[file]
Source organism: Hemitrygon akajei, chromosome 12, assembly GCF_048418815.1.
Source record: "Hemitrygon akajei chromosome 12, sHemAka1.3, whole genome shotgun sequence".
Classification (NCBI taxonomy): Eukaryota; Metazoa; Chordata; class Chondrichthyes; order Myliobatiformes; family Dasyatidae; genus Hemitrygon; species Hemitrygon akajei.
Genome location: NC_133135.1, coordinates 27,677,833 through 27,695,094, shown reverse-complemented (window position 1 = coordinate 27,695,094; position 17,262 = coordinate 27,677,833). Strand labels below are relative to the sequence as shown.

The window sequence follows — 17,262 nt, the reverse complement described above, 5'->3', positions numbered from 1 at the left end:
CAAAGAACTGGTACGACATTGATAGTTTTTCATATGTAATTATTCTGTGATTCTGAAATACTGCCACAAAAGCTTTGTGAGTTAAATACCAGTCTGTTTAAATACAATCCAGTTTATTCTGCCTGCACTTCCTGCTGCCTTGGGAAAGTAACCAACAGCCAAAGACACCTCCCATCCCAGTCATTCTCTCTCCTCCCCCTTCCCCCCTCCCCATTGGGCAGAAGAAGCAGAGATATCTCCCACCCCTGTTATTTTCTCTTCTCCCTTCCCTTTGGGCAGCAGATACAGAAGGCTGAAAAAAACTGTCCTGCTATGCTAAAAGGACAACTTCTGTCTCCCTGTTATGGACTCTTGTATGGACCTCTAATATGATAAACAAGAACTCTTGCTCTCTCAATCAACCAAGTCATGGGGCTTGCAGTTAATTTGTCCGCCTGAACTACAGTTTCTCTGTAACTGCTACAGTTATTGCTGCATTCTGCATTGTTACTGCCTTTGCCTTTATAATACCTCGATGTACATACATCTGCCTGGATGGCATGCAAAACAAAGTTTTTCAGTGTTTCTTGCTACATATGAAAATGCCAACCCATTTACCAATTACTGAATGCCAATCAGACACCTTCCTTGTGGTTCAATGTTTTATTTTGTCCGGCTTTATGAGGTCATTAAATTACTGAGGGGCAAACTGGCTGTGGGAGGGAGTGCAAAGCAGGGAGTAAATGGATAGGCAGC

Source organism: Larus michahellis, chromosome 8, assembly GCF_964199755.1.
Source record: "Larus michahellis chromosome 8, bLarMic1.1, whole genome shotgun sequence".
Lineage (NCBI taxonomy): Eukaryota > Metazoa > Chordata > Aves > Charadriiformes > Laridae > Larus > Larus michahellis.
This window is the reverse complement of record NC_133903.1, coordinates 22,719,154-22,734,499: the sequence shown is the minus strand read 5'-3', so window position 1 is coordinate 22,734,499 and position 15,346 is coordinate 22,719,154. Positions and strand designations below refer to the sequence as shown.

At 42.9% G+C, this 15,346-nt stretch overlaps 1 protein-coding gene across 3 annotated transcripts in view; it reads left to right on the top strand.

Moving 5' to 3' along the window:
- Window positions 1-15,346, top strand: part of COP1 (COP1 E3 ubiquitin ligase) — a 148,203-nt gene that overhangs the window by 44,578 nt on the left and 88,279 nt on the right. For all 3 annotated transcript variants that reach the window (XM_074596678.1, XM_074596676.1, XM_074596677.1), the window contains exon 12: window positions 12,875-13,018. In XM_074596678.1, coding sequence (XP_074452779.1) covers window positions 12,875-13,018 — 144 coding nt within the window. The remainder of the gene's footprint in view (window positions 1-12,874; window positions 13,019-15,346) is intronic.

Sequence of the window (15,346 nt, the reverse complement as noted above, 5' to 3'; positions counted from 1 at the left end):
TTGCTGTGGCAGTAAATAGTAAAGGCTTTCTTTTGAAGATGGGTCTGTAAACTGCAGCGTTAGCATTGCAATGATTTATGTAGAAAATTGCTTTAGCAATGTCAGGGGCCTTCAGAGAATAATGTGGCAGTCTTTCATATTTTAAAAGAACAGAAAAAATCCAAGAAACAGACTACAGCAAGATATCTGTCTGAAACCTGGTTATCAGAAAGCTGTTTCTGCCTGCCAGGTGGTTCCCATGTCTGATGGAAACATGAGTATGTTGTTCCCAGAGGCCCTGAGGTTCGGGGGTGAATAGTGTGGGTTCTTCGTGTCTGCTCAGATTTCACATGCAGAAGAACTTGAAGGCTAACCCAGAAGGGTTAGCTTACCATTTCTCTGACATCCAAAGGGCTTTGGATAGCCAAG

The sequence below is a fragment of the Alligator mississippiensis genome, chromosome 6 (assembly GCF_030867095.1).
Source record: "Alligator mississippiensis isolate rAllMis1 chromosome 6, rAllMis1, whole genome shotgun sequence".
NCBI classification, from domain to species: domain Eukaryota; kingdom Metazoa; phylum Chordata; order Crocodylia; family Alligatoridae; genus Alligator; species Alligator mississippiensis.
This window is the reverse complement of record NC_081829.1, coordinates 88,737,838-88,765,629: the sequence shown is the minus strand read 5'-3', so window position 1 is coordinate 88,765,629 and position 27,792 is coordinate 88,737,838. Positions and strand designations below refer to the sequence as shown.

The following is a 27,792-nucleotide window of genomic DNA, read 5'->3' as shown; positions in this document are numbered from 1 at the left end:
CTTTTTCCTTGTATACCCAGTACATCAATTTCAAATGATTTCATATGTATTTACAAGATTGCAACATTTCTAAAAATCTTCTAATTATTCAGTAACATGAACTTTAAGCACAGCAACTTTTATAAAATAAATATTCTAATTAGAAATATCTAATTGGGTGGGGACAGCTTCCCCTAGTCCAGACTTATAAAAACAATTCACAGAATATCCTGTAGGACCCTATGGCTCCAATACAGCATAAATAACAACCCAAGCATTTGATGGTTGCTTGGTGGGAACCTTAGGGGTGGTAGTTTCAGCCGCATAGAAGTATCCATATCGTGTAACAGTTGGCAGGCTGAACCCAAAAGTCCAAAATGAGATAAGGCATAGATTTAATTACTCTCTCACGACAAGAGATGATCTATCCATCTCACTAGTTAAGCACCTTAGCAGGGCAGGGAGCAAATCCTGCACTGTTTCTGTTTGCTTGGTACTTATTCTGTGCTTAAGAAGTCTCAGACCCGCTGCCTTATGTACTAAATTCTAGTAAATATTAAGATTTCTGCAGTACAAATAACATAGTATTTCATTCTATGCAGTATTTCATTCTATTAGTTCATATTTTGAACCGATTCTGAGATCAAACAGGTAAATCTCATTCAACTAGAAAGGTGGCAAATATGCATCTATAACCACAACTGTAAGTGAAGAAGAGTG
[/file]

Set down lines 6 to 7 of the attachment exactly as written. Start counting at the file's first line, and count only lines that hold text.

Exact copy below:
CAAAGAACTGGTACGACATTGATAGTTTTTCATATGTAATTATTCTGTGATTCTGAAATACTGCCACAAAAGCTTTGTGAGTTAAATACCAGTCTGTTTAAATACAATCCAGTTTATTCTGCCTGCACTTCCTGCTGCCTTGGGAAAGTAACCAACAGCCAAAGACACCTCCCATCCCAGTCATTCTCTCTCCTCCCCCTTCCCCCCTCCCCATTGGGCAGAAGAAGCAGAGATATCTCCCACCCCTGTTATTTTCTCTTCTCCCTTCCCTTTGGGCAGCAGATACAGAAGGCTGAAAAAAACTGTCCTGCTATGCTAAAAGGACAACTTCTGTCTCCCTGTTATGGACTCTTGTATGGACCTCTAATATGATAAACAAGAACTCTTGCTCTCTCAATCAACCAAGTCATGGGGCTTGCAGTTAATTTGTCCGCCTGAACTACAGTTTCTCTGTAACTGCTACAGTTATTGCTGCATTCTGCATTGTTACTGCCTTTGCCTTTATAATACCTCGATGTACATACATCTGCCTGGATGGCATGCAAAACAAAGTTTTTCAGTGTTTCTTGCTACATATGAAAATGCCAACCCATTTACCAATTACTGAATGCCAATCAGACACCTTCCTTGTGGTTCAATGTTTTATTTTGTCCGGCTTTATGAGGTCATTAAATTACTGAGGGGCAAACTGGCTGTGGGAGGGAGTGCAAAGCAGGGAGTAAATGGATAGGCAGC

Source organism: Larus michahellis, chromosome 8, assembly GCF_964199755.1.